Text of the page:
Was there any key that made you realize how to do it?
No, it was writing fat and realizing what mattered most and what didn’t. Look, every section could almost be its own movie. And you never wanted to lose India because it was such an important part of J.B.’s personal journey, and where these men came from. And it was so elemental to the story, and visually and cinematically it was an amazing place to include in the film. We were all determined to do that. I think Craig did a terrific job of even taking the script that we had and really finding what mattered most to the story.


Your leads tend to be either isolated or guys who make some moral compromises, a little unsociable. But they’re not antiheroes, which TV and film do so often now. What’s the difference?
I’m a big believer in the gray area, that there’s not black or white, or good and bad, there’s everything in between. A lot of good people make bad choices and good people make bad choices, quite honestly. I’m working on another project now where maybe one of the worst characters of the story does the most right thing in a lot of ways. I almost can’t reconcile the idea of this guy, and I wanted to ask him, why did you do the right thing, of everyone else out there? We don’t even know what his motivations are. To me, that is where it gets really interesting.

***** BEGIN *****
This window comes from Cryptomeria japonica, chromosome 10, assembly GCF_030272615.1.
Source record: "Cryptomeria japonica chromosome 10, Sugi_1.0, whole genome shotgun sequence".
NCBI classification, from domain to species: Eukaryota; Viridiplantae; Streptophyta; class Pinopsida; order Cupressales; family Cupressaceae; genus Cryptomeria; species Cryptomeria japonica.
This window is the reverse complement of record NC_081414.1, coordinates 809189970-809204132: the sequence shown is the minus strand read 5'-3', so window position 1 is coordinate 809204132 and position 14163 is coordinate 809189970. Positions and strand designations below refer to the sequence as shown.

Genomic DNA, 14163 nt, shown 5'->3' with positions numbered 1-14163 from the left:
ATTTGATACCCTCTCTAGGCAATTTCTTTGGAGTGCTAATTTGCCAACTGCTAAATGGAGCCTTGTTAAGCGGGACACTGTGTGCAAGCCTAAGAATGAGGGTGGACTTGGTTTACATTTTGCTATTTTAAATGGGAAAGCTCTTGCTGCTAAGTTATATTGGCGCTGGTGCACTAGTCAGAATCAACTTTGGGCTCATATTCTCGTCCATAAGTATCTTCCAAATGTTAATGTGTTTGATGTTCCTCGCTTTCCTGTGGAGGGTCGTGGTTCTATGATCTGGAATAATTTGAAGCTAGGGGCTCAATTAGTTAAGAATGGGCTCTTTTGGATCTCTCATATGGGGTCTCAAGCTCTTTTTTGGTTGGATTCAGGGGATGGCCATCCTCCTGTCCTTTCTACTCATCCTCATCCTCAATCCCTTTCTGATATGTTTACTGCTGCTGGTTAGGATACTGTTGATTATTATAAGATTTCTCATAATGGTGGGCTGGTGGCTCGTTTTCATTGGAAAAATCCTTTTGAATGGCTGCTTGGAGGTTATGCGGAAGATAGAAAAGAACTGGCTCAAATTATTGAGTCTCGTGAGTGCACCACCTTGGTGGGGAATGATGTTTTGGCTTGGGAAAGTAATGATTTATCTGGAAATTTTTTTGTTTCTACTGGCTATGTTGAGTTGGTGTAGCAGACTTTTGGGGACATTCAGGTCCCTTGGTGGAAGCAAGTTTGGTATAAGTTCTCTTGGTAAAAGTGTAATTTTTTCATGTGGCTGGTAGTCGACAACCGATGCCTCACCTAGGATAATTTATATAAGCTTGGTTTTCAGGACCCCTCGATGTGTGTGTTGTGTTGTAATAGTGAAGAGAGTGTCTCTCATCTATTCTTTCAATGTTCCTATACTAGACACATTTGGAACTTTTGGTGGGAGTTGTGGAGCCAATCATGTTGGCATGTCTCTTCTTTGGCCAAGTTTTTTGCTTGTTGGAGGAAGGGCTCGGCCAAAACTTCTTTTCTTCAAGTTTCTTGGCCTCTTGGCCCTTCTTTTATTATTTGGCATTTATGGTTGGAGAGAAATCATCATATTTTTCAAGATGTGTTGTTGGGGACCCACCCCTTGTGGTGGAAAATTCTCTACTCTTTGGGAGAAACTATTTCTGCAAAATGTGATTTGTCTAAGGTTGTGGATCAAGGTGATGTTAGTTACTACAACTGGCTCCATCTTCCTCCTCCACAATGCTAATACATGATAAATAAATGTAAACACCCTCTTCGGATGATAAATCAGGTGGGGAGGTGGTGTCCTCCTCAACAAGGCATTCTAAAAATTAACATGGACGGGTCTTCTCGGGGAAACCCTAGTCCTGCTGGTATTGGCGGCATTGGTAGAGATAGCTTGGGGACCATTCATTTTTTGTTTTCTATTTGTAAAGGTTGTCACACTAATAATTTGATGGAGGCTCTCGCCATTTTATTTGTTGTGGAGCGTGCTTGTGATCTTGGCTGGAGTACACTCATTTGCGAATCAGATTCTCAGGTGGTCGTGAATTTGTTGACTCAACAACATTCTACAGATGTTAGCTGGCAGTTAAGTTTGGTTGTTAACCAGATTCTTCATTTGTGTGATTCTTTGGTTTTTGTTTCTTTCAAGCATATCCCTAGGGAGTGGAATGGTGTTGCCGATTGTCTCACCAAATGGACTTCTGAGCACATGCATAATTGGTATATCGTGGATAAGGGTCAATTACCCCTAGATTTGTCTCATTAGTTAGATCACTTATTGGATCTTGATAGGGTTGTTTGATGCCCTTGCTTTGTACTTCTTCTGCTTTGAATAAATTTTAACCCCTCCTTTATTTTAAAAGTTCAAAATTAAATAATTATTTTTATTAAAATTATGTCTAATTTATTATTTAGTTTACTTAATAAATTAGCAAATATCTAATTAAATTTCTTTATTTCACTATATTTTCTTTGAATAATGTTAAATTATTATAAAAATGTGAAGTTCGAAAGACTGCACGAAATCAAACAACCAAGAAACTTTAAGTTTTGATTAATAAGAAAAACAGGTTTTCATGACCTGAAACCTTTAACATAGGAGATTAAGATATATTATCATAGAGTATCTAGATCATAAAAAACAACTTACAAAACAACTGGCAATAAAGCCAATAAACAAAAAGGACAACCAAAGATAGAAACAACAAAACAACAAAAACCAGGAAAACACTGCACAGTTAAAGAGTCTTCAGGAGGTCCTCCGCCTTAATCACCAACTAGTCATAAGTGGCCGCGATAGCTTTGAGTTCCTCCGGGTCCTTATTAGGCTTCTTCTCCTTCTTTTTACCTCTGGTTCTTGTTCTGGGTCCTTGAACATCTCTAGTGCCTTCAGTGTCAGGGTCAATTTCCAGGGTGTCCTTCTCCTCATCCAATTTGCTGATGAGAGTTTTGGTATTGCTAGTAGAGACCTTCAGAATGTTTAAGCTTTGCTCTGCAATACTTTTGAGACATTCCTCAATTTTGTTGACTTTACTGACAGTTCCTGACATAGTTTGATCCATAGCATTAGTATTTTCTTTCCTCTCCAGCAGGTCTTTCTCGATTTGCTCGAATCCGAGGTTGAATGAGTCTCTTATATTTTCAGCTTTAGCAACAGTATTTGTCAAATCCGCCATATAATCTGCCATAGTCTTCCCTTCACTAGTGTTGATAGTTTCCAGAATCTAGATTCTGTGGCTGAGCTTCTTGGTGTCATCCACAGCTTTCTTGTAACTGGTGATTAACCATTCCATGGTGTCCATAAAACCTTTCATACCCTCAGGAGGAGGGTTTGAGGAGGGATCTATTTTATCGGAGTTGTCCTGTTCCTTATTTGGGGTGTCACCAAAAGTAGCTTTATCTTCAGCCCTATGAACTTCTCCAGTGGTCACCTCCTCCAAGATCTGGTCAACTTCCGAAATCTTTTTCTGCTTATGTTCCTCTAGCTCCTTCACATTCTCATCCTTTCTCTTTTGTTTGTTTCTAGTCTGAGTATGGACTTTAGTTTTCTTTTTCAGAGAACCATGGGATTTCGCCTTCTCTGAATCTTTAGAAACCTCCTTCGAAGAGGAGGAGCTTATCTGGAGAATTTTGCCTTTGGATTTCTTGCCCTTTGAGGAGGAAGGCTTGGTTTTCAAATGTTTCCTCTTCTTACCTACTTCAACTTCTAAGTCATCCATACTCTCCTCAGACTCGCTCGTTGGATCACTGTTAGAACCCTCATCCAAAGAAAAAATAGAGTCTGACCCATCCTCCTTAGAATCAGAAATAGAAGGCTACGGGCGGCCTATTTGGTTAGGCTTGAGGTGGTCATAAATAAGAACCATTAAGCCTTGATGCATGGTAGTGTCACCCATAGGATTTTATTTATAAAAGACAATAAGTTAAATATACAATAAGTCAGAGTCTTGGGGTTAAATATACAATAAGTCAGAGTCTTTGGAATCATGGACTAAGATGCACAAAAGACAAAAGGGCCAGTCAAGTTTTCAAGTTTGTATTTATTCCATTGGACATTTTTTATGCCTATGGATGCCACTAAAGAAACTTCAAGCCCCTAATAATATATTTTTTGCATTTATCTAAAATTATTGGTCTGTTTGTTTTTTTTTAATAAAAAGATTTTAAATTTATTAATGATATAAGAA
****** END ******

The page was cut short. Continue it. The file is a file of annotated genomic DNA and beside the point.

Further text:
That’s why I rarely have traditional bad guys in my movies, or traditional antagonists in my movies: it’s usually a little tough to pinpoint. I don’t think J.B. is a bad guy, I think he’s like a lot of young men who are struggling to find his place, really ambitious, and their dreams aren’t happening and they’re looking for satisfaction and looking for a lot of these things in a lot of wrong places. Validation is maybe a better word than satisfaction, but both. And I just find that really interesting, and I think, look, this is based on a real story, so I’m basing it on my notes and interviewing this guy and hearing him talk about himself and his life, so some of that was already done for me.